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Energy Blog Ofgem Commits to Biggest Ever Energy Investigation

Ofgem Commits to Biggest Ever Energy Investigation

Chris Hurcombe
by Chris Hurcombe June 24, 2014
140407_CRC Phase Two begins

Commercial energy watchdog Ofgem will unveil plans for the largest ever investigation into the energy market next week, with potentially huge knock-on effects. Public anger over increasing bills and complicated invoicing has led Ofgem to lay out plans for an eighteen-month long inquiry into claims of profiteering and coordination between suppliers to decrease competition.

A potential outcome could see one or all of the ‘Big Six’ suppliers have their business broken up.

Caroline Flint, the shadow energy and climate change secretary, said; “Just in the last week we’ve learnt that wholesale prices have fallen substantially this year and yet consumers have seen no reduction to their bills,”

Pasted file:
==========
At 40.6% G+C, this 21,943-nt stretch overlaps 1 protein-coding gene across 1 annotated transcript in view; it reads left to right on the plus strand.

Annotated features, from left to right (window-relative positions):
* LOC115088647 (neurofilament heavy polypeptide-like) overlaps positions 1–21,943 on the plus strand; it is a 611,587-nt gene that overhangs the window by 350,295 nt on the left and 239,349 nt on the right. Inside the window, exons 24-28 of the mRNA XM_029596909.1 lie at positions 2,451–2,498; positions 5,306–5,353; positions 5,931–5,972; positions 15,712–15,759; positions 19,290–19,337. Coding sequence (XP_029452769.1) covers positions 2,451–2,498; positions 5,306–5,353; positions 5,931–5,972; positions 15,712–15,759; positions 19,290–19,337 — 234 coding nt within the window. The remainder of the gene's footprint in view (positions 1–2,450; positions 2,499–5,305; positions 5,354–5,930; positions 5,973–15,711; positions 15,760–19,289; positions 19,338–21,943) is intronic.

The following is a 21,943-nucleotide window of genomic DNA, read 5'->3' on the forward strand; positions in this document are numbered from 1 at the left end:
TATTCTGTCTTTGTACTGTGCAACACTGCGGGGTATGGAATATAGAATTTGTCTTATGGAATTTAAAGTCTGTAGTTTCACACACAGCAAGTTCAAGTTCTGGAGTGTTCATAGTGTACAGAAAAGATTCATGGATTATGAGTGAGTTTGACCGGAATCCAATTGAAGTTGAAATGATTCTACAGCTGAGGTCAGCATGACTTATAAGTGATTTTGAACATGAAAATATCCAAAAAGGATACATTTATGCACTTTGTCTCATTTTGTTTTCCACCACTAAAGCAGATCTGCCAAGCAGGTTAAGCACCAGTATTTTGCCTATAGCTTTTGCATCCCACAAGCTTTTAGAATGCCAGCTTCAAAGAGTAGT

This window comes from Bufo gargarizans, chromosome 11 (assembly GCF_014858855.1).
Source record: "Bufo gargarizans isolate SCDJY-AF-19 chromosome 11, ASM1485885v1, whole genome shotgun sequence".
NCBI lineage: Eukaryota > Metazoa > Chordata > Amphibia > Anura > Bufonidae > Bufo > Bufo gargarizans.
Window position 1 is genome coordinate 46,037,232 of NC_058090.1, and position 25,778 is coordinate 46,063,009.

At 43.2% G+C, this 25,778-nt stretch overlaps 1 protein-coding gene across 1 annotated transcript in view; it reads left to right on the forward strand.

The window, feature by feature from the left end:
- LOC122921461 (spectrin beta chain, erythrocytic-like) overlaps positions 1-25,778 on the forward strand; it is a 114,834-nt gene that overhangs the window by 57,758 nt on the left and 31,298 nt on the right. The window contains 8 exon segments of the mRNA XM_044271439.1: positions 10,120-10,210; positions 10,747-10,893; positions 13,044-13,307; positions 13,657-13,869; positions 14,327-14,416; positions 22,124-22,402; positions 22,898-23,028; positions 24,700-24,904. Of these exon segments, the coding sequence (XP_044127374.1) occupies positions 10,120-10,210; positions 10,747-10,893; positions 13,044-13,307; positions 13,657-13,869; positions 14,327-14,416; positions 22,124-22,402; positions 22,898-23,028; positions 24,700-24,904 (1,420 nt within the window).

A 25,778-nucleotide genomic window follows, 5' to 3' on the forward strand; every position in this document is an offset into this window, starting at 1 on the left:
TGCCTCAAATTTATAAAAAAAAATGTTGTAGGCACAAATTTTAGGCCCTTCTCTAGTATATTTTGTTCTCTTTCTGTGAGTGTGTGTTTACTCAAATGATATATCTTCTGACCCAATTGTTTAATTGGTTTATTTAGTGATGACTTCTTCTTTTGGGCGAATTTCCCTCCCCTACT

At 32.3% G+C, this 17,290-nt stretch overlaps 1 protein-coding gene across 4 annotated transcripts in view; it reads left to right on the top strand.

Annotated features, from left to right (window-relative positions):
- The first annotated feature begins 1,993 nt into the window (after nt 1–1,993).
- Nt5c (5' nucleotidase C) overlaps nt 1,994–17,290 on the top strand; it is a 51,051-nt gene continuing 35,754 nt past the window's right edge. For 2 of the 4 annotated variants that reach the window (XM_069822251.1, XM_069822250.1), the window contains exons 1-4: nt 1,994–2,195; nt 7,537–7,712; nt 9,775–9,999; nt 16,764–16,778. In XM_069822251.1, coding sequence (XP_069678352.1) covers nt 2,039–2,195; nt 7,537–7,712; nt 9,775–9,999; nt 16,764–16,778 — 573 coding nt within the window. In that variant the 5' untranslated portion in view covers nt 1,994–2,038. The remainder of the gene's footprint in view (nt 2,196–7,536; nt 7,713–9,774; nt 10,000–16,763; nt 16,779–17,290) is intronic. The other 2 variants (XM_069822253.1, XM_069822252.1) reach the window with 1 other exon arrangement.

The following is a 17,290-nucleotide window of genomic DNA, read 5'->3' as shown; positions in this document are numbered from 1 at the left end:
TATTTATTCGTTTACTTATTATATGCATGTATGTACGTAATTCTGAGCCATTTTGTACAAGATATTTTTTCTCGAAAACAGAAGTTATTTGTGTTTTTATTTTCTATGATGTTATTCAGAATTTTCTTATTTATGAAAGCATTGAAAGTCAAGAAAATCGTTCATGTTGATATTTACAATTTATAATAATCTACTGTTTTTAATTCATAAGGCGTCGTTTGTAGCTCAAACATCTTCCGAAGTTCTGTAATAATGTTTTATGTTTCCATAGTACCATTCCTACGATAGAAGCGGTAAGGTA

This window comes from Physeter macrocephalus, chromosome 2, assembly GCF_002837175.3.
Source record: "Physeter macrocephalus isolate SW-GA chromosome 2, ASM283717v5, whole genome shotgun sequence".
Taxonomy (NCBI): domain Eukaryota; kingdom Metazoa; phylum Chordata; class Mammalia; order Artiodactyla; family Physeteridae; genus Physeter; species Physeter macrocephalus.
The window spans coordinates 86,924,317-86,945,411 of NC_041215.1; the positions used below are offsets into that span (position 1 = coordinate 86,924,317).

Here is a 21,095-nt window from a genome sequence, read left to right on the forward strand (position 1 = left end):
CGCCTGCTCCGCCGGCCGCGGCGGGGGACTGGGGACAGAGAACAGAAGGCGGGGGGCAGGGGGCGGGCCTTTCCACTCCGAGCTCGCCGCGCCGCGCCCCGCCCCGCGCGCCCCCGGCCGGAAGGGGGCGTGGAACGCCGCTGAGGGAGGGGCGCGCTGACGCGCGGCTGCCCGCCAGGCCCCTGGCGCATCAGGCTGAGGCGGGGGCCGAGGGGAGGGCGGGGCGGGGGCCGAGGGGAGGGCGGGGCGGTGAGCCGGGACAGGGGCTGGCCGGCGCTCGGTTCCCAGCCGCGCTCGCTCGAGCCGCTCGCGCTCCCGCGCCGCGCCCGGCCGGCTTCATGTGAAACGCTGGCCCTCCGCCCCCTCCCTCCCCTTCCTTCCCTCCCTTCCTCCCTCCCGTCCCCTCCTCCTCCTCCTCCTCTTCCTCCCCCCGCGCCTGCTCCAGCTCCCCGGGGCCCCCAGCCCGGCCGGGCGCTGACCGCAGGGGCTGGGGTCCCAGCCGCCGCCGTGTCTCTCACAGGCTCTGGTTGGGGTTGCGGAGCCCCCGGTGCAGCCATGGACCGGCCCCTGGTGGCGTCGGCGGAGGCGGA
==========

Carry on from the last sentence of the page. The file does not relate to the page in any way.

“This investigation must address problems like this and stop them happening again in the future.” she continued

“However, it shouldn’t paralyse politicians from taking action now to improve the lack of competition and weak regulation in the energy market, which has resulted in customers getting a poor deal.”

Commercial energy prices and increases in bills have grown into a hot political talking point over the past six months, with Labour leader Ed Milliband’s statement that he will freeze energy prices if elected Prime Minister becoming something of a challenge for the current coalition government to rise to.

As well as tackling the increasing cost in commercial gas and electricity, Ofgem hopes that the investigation will restore some customer trust in the energy market, something Alistair Phillips-Davies, boss of SSE, welcomes;

“Regulators, politicians, customers and SSE all want the same thing: an energy market that not only works for customers, but is also trusted and seen to do so. We welcome any efforts to clear the air.” he told the Guardian newspaper.

Sam Laidlaw, the chief executive of Centrica, which owns British Gas, warned that the investigation will almost certainly freeze much-needed funding for energy companies for it’s duration, potentially slowing down work on renewable energy projects.